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Linking geographic data for research

The EDINA National Datacentre in Edinburgh serves to “seeks to enhance the productivity, quality and cost-effectiveness of research and education in the UK and beyond”. Its flagship service for research and learning is Digimap, which provides access to Ordnance Survey data for universities, colleges, and last year adding services for schools. More interesting, perhaps, is the bubble of smaller services and projects in the geographic information space. Recently JISC, “the UK’s expert on information and digital technologies for education and research”, has been supporting many of its services and projects to extend with Linked Data. This talk covered some of the results and implications for spatial scholarship.

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INSPIRE and the work of UK location

The UK Location programme is a UK pan-government initiative to improve the sharing and re-use of public sector location information. Established following the publication of the UK Location Strategy, it incorporates the implementation of the strategy and the EC INSPIRE Directive. Key to delivering both INSPIRE and the broader strategy is the use of interoperable data and service standards. This forms the basis of providing a spatial data infrastructure that works in the wider context of internet technologies and critically with other information domains. To do this UK Location encourages and in some cases enforces data standards but also works to enable use of location data more widely through broader standards such as linked data.

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The landscape and challenges of geospatial information in 2012

The map paradigm influences where we are today in organizing location information. The introductory presentation set the scene, covering:

  • a baseline knowledge about how geography and cartography have moved over into GIS and geospatial technology;
  • a sketch of the current landscape regarding the use of geospatial data in the UK and Europe;
  • an introduction to some of the challenges at present that are caused, not by the ‘geospatial’ aspect or computing per se, as much as by poor conceptual models, classification and data quality;
  • the opportunities afforded by Linked Data and the Big Data challenge.
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Government Linked Data: A Tipping Point for the Semantic Web

Governments around the world collect information. This information is often non-personal public sector information. It relates to transport and education, health and the environment, business and leisure. Publishing and releasing this information in a machine readable way could lead to huge economic and social improvements. It would also make the process of Government more transparent and give rise to new classes of information business. This talk outlined developments in the UK and US which are showing the potential of building a Web of Open Linked Data using Semantic Web Standards. It discussed the technical as well as social and cultural challenges. It gave examples of the applications that can result and considered the impact this could have across a number of dimensions.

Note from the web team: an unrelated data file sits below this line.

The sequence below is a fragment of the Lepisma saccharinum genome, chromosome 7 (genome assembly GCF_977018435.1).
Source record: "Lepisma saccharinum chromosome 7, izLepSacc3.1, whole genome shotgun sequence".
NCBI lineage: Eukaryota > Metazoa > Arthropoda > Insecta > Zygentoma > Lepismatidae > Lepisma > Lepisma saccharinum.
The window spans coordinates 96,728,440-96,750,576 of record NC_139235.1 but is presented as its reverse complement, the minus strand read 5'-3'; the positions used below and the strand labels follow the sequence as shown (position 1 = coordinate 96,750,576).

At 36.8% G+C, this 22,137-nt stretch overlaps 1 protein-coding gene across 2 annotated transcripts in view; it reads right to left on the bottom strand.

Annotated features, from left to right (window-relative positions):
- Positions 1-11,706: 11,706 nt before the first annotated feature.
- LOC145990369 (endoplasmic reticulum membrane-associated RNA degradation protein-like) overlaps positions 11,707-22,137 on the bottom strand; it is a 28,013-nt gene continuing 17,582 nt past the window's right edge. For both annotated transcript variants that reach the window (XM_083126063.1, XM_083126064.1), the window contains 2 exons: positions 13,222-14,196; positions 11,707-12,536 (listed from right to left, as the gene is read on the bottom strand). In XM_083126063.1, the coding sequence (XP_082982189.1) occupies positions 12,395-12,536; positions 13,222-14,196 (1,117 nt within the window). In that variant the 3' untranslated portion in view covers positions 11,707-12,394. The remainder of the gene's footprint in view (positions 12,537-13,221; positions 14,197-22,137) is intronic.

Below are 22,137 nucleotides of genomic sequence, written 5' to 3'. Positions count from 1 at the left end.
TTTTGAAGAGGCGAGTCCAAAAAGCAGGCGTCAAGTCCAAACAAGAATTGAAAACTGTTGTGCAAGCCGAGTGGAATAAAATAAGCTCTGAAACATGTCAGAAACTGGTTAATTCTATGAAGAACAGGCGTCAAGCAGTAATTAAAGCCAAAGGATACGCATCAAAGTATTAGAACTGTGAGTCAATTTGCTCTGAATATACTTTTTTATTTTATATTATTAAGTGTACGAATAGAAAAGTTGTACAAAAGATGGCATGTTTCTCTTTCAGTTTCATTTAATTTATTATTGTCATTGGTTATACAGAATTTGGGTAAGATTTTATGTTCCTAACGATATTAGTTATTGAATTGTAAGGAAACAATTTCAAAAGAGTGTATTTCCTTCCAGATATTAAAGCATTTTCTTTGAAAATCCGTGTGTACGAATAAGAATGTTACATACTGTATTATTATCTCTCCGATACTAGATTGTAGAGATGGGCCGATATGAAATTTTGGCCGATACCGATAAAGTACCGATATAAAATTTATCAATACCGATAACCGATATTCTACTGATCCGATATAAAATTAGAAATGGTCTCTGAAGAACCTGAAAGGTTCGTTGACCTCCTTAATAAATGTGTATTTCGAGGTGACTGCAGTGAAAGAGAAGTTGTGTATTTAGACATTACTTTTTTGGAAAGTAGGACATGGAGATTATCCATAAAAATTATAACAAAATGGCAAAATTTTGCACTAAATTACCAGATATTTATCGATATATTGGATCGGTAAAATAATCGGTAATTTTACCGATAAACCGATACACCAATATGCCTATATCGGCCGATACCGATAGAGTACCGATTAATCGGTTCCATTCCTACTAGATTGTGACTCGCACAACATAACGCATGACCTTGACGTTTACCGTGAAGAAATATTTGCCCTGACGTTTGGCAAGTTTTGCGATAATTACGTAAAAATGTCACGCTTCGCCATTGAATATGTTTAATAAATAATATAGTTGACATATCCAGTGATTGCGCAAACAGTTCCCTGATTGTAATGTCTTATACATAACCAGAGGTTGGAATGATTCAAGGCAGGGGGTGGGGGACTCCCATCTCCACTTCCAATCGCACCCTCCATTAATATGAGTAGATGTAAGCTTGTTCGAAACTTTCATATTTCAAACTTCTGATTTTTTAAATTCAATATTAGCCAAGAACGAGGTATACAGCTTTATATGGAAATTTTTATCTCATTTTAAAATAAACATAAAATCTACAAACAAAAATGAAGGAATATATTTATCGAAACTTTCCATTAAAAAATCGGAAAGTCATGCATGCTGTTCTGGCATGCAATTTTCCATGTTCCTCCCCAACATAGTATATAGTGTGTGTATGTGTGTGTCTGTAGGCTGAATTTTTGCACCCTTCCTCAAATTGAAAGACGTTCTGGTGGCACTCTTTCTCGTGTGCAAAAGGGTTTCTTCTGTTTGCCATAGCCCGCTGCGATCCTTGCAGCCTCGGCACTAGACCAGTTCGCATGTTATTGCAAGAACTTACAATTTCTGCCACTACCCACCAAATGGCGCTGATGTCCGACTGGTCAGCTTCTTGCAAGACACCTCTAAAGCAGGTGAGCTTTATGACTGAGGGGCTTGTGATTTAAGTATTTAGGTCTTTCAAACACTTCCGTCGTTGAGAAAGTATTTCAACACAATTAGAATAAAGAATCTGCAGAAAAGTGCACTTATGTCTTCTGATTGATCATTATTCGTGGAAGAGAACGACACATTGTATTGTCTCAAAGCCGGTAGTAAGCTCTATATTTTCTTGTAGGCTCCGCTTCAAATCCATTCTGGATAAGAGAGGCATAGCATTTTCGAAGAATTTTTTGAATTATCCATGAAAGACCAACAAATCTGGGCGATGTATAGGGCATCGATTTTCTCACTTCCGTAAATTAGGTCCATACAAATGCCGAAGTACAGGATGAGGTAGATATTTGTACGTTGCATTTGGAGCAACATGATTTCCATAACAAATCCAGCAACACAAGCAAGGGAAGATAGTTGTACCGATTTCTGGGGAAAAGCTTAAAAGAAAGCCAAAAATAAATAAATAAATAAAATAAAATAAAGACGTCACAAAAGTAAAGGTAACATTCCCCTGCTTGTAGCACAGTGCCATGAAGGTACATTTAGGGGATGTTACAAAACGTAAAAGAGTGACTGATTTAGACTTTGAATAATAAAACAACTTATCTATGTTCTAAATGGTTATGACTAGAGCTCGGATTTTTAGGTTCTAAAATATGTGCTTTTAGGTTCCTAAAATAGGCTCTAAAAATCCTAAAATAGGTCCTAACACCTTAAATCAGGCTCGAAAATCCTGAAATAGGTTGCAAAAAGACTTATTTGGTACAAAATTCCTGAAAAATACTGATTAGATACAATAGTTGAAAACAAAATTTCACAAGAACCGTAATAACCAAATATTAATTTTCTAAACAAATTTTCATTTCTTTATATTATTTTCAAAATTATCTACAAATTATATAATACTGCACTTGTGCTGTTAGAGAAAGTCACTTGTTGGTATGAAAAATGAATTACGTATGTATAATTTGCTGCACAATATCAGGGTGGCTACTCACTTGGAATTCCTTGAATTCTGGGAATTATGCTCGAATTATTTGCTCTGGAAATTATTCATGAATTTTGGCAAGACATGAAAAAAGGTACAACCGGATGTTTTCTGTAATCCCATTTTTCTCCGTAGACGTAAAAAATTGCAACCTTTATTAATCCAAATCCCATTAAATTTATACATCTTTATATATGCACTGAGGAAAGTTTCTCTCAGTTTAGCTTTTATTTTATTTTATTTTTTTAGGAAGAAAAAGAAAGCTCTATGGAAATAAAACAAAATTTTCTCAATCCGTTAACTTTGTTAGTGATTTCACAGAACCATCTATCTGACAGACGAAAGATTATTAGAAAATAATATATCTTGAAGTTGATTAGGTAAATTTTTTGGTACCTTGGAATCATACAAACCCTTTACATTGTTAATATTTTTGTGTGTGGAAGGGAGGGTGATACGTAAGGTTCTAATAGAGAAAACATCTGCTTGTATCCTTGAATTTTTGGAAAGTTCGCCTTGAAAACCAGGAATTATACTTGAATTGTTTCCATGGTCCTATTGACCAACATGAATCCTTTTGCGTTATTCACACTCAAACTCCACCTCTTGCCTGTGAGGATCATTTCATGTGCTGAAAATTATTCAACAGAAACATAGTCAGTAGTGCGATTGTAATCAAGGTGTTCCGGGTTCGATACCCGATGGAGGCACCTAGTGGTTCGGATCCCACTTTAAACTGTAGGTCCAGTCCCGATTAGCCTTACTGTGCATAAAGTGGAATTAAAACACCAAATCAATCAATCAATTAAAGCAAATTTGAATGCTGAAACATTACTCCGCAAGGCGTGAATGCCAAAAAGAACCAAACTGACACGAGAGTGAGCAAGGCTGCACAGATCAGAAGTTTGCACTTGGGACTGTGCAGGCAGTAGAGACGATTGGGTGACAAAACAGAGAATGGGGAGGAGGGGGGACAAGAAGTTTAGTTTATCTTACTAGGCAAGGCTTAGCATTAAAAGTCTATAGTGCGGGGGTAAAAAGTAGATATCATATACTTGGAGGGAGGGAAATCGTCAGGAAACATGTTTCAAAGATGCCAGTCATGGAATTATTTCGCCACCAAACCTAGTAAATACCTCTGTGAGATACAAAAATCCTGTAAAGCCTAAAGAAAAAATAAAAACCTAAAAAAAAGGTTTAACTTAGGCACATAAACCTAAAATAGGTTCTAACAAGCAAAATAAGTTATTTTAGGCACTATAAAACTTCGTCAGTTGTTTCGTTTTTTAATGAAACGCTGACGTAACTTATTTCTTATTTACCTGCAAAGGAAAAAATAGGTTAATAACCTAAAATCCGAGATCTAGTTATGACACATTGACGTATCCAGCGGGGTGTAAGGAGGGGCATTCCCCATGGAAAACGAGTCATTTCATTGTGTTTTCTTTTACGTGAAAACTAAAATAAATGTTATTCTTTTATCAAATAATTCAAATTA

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Linking to Geographic Data

Most data references some kind of location whether it be a place name, address, postcode or some kind of coordinate. It is clear that location provides an important data integration hub on the linked data web. This talk discussed the challenges around constructing linked data for geographic and spatial information with particular emphasis given to the work done at Ordnance Survey. Examples of other geo-spatial linked data in the wild were given along with examples of applications built using them. Some discussion occurred on some of the services being built to get the most from geo-spatial linked data and the challenges we will face in the future.

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PoolParty: SKOS Thesaurus Management utilizing Linked Data

Building and maintaining thesauri are complex and laborious tasks. PoolParty is a Thesaurus Management Tool (TMT) for the Semantic Web, which aims to support the creation and maintenance of thesauri by utilizing Linked Open Data (LOD), text-analysis and easy-to-use GUIs, so thesauri can be managed and utilized by domain experts without needing knowledge about the semantic web. Some aspects of thesaurus management, like the editing of labels, can be done via a wiki-style interface, allowing for lowest possible access barriers to contribution. PoolParty can analyse documents in order to glean new concepts for a thesaurus. Additionally a thesaurus can be enriched by retrieving relevant information from Linked Data sources and thesauri can be imported and updated via LOD URIs from external systems and also can be published as new linked data sources on the semantic web.

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Sharing expertise in support of Networked Knowledge Organization Systems

“Small is beautiful” said Ernst Schumacher in 1973. Despite the subsequent trends towards globalization, his note still strikes a chord, echoing strongly at the 13th NKOS Workshop held in London on 11-12 September. Addressing only 20 participants, each of the 9 speakers got the space and audience support to expose real issues arising from their current R & D projects, including practical obstacles such as the weaknesses of tools for handling KOS management and exploitation.

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